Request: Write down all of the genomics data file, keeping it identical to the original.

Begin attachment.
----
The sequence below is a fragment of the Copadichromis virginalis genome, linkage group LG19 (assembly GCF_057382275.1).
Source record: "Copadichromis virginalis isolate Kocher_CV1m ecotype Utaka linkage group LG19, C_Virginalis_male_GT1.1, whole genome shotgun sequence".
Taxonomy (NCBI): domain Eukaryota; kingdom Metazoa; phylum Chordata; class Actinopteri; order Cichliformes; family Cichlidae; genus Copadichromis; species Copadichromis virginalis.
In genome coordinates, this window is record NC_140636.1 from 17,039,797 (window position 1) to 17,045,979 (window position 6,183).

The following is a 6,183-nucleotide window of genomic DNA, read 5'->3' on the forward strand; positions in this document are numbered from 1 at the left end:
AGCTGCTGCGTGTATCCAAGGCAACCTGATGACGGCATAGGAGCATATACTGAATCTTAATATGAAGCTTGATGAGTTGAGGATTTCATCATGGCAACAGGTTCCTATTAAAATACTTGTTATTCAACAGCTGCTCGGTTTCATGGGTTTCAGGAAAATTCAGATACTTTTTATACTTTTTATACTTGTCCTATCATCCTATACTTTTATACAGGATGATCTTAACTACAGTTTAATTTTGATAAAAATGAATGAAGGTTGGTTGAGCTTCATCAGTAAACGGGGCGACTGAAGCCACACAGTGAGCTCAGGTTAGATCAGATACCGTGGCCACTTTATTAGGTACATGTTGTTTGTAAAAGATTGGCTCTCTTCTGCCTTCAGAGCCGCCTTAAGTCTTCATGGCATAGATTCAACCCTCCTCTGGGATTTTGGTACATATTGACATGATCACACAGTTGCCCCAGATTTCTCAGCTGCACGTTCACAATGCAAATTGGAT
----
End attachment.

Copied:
The sequence below is a fragment of the Copadichromis virginalis genome, linkage group LG19 (assembly GCF_057382275.1).
Source record: "Copadichromis virginalis isolate Kocher_CV1m ecotype Utaka linkage group LG19, C_Virginalis_male_GT1.1, whole genome shotgun sequence".
Taxonomy (NCBI): domain Eukaryota; kingdom Metazoa; phylum Chordata; class Actinopteri; order Cichliformes; family Cichlidae; genus Copadichromis; species Copadichromis virginalis.
In genome coordinates, this window is record NC_140636.1 from 17,039,797 (window position 1) to 17,045,979 (window position 6,183).

The following is a 6,183-nucleotide window of genomic DNA, read 5'->3' on the forward strand; positions in this document are numbered from 1 at the left end:
AGCTGCTGCGTGTATCCAAGGCAACCTGATGACGGCATAGGAGCATATACTGAATCTTAATATGAAGCTTGATGAGTTGAGGATTTCATCATGGCAACAGGTTCCTATTAAAATACTTGTTATTCAACAGCTGCTCGGTTTCATGGGTTTCAGGAAAATTCAGATACTTTTTATACTTTTTATACTTGTCCTATCATCCTATACTTTTATACAGGATGATCTTAACTACAGTTTAATTTTGATAAAAATGAATGAAGGTTGGTTGAGCTTCATCAGTAAACGGGGCGACTGAAGCCACACAGTGAGCTCAGGTTAGATCAGATACCGTGGCCACTTTATTAGGTACATGTTGTTTGTAAAAGATTGGCTCTCTTCTGCCTTCAGAGCCGCCTTAAGTCTTCATGGCATAGATTCAACCCTCCTCTGGGATTTTGGTACATATTGACATGATCACACAGTTGCCCCAGATTTCTCAGCTGCACGTTCACAATGCAAATTGGAT